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When Your Child Has Osteomyelitis

Your child has been diagnosed with osteomyelitis. This is an infection of a bone by a germ (bacteria or fungus). In children, infection in the long bones of the arms and legs are most common. Your child may be referred to an orthopedist (specialist in bone and joint problems) or an infectious disease specialist (specialist in infections) for evaluation and treatment.

Front view cross section of hip joint showing infection in leg bone.

What causes osteomyelitis?

Germs such as bacteria and fungi can cause osteomyelitis. The most common type of bacteria that causes osteomyelitis is called Staphylococcus aureus or staph. The bacteria and fungi can enter the body through:

  • Infected wounds or joints

  • Infections that spread from another part of the body

  • Broken bones that break through the skin

  • Foreign object that breaks the skin

Those at higher risk for bone infection include children:

  • With no spleen

  • Who are on dialysis

  • With sickle cell disease

  • Being treated with immunosuppressive medicines such as chemotherapy

  • Who have diabetes

But any child can get this infection. In some cases, the cause of the infection is never known.

What are the symptoms of osteomyelitis?

If your child has any of these symptoms, get medical help right away.

  • Fever of 100.4°F (38°C) or higher, or as directed by your child's healthcare provider

  • Pain in the bone

  • Swelling of the arms or legs

  • Redness or warmth of the skin on the arms or legs

  • Pus draining from the skin

  • Not letting the arms or legs be touched

  • Not using the arms or legs (limb unable to hold weight)

  • Babies could be irritable or lethargic, refuse to eat or vomit.

An infection often happens from a recent injury. Symptoms of the infection are masked by the symptoms of the injury. Because of this, it might take longer to notice the infection. It's important to bring your child to their healthcare provider if symptoms don't get better quickly.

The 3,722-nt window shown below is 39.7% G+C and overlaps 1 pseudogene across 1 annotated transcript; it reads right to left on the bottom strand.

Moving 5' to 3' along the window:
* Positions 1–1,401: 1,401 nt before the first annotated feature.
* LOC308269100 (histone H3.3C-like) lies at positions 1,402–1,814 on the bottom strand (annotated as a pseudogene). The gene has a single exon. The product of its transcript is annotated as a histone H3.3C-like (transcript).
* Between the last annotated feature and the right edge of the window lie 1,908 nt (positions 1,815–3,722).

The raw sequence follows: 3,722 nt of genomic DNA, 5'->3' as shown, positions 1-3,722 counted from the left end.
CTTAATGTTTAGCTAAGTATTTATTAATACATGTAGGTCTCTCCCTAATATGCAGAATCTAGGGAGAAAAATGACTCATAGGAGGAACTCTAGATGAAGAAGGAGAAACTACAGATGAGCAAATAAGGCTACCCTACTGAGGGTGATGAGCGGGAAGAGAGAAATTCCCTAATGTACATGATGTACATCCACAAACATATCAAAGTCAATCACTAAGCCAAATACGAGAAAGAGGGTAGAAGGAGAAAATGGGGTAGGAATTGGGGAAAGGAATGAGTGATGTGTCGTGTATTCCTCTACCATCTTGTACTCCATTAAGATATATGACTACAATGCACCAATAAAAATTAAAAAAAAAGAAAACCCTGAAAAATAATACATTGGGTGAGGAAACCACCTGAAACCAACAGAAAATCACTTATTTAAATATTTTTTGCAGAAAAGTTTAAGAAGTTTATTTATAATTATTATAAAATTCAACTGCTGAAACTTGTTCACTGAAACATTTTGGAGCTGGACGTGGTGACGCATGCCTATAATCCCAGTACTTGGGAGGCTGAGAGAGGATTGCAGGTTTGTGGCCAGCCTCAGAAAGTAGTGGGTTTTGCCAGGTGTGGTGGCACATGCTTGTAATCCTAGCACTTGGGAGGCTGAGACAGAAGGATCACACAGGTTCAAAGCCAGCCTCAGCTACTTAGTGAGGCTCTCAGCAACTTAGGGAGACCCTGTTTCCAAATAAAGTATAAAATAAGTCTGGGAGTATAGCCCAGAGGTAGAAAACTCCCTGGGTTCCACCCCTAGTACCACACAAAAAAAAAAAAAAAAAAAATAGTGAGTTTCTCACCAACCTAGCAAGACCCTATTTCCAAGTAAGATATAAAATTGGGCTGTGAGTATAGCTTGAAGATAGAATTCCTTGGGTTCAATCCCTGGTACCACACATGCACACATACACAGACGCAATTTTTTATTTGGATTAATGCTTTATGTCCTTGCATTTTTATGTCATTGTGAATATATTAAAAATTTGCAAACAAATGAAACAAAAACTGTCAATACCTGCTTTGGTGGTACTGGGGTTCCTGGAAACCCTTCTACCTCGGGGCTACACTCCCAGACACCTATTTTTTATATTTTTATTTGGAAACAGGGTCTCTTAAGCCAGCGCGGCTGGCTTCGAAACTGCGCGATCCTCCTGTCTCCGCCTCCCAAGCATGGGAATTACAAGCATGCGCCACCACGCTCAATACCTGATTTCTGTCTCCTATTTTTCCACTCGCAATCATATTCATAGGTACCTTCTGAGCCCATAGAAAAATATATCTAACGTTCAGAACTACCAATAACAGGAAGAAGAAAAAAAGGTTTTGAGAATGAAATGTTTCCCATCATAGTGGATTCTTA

How is osteomyelitis diagnosed?

If your doctor thinks your child may have osteomyelitis, these tests may be done:

  • X-ray of the area to look for infection

  • Blood tests to confirm infection and determine the germ causing the infection

  • Imaging tests such as a bone scan, CT scan, MRI, or ultrasound

  • Biopsy (procedure to take a sample of bone) to find the germ causing the infection

How is osteomyelitis treated?

At first, treatment usually takes place in the hospital. The treatment may include:

  • Antibiotic or antifungal medicines IV (intravenously) or oral

  • Pain medicine

  • Surgery to clean out infected area in and around the bone

Your child may be given antibiotics for 4 to 6 weeks. This can be done using a PICC line (peripherally introduced central catheter) at home. In other cases, your child may be able to transition to oral antibiotics depending on how your child has responded and the specific germ causing the infection.

Long-term concerns

Most children recover completely. Although rare, complications can occur. They include:

  • Blood clots

  • Growth problems

  • Abnormally shaped bones

  • Fractures

  • Joint stiffness

  • Death of bone tissue

Online Medical Reviewer: Kenny Turley PA-C
Online Medical Reviewer: L Renee Watson MSN RN
Online Medical Reviewer: Thomas N Joseph MD
Date Last Reviewed: 6/1/2019
© 2000-2019 The StayWell Company, LLC. 800 Township Line Road, Yardley, PA 19067. All rights reserved. This information is not intended as a substitute for professional medical care. Always follow your healthcare professional's instructions.
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